Kenwood TS-940s AVR question

Discussion in 'Radio Circuits, Repair & Performance' started by W1GCI, May 6, 2018.

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  1. W1GCI

    W1GCI Ham Member QRZ Page

    I bought two broken TS-940s recently. I don't want to do board swaps to get just one working so I began working though the issues that I can identify one at a time. In one unit, the AVR doesn't seem to be sending the right voltages to the pass transistors (Q101 and Q102) to get them to regulate down to 28V. Q1 on the AVR board should set the voltage that these pass transistor regulate to, but it's not 29.8 volts at the collector of Q1, which is the voltage applied to the bases of Q101, Q102, it's 40 volts on one base and 34 volts on the other. Now for the actual question. On my schematic, there is a 15K resistor (R3) going from emitter to collector of Q1. The board has a 1K resistor plus a series diode where R3 would go and it looks like it came that way from the factory - the solder is not disturbed. Is this a factory mod or something I should restore to as it appears on the schematic?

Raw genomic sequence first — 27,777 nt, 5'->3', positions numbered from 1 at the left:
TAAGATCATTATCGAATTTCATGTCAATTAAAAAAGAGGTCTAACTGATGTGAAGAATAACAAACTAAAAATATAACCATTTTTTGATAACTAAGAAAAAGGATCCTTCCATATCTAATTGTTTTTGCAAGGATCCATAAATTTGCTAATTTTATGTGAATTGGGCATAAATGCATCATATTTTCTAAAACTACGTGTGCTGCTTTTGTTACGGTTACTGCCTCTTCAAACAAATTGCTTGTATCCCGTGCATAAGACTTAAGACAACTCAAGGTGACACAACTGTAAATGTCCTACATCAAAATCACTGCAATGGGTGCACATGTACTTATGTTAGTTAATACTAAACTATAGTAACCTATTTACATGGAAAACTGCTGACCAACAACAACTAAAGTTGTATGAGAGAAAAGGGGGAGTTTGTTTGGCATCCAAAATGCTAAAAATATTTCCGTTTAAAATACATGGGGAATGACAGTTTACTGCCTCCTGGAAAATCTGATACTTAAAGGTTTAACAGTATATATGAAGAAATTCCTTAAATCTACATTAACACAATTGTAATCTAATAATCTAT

arnie - W1GCI
  2. KA5IPF

    KA5IPF Ham Member QRZ Page

    Shorted pass transistors. Also replace Q1.
    KA9JLM likes this.
  3. KA9JLM

    KA9JLM Ham Member QRZ Page

    Clif, You are the best. :)

  4. WQ4G

    WQ4G Ham Member QRZ Page

    And, build and install a crowbar circuit in the power supply so that this doesn't happen again....
  5. W1GCI

    W1GCI Ham Member QRZ Page

    Yes, one of the pass transistors is shorted. I replaced both. I has some on hand. Also, it appears that the 2.2 ohm base resistors for the two pass transistors are open. I moved the AVR board from my other broken 940 and I now get all the right voltages. I had to order the 2.2 ohm 1 watt resistors, so, I'm in a wait till I can check out that board. In the mean time, I opened up the final unit and found a burned mess around one of the driver transistors - MRF485. I'll need to do a bit more assessment of that board. It's a work in progress, but now it's time to plant potatoes :).. Thank you Clif for your always sound advice.